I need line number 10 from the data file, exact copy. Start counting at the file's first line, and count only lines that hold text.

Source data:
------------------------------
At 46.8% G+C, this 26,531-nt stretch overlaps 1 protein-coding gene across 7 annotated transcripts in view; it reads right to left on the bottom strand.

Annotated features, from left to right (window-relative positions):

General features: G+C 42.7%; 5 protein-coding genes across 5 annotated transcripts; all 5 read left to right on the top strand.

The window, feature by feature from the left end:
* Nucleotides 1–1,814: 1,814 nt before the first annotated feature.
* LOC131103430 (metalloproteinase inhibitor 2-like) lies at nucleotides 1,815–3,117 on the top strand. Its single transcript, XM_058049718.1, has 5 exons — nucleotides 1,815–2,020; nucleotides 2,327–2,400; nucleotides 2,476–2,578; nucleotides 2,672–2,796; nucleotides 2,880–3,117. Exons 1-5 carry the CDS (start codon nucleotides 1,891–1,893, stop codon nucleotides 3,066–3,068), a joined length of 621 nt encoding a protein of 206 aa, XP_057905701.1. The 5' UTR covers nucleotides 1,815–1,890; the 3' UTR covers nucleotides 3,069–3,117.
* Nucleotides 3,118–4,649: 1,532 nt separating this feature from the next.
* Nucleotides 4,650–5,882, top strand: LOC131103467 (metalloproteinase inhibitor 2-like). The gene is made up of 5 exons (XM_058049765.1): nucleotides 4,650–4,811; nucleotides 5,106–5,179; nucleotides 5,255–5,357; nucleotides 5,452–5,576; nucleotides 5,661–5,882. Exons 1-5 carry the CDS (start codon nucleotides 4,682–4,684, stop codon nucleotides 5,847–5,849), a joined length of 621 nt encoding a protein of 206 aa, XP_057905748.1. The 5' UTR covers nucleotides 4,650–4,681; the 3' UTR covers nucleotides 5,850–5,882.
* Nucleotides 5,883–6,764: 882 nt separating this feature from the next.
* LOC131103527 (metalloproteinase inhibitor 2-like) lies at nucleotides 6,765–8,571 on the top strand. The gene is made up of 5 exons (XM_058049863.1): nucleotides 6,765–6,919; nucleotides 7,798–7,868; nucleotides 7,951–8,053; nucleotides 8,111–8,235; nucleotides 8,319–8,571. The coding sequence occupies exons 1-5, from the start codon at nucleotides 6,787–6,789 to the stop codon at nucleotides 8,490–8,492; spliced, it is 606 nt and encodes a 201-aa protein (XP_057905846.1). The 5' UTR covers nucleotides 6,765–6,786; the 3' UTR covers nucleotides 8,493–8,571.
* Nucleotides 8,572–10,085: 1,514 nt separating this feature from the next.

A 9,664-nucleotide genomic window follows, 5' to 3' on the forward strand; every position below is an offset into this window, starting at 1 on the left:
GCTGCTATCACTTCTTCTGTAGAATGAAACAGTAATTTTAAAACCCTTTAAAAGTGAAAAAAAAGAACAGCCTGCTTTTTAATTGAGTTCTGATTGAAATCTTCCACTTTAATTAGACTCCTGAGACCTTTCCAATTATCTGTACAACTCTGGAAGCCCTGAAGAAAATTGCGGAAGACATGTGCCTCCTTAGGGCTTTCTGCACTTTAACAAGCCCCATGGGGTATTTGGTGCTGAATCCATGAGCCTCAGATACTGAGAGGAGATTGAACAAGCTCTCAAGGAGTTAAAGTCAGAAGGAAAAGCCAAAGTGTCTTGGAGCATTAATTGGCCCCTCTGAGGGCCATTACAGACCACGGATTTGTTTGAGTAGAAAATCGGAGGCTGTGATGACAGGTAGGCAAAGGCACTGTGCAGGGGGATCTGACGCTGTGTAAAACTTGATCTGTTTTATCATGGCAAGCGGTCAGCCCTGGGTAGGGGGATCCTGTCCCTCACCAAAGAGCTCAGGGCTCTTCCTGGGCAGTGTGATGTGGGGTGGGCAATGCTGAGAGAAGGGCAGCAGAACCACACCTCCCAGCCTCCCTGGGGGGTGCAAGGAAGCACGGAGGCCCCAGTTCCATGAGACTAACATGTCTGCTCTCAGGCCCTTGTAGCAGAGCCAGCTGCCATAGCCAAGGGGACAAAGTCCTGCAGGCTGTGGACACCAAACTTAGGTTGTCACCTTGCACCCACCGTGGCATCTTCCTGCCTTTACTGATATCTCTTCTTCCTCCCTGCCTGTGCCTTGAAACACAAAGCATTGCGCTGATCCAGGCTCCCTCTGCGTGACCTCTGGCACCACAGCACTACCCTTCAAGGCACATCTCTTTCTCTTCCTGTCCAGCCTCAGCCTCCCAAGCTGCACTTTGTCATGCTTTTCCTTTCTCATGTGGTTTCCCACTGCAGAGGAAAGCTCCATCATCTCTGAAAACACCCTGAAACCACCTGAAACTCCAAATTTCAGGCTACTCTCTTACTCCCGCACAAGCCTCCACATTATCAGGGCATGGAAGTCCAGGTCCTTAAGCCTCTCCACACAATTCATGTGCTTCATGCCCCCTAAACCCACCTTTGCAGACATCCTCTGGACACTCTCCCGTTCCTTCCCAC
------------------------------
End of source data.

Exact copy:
* LOC131103527 (metalloproteinase inhibitor 2-like) lies at nucleotides 6,765–8,571 on the top strand. The gene is made up of 5 exons (XM_058049863.1): nucleotides 6,765–6,919; nucleotides 7,798–7,868; nucleotides 7,951–8,053; nucleotides 8,111–8,235; nucleotides 8,319–8,571. The coding sequence occupies exons 1-5, from the start codon at nucleotides 6,787–6,789 to the stop codon at nucleotides 8,490–8,492; spliced, it is 606 nt and encodes a 201-aa protein (XP_057905846.1). The 5' UTR covers nucleotides 6,765–6,786; the 3' UTR covers nucleotides 8,493–8,571.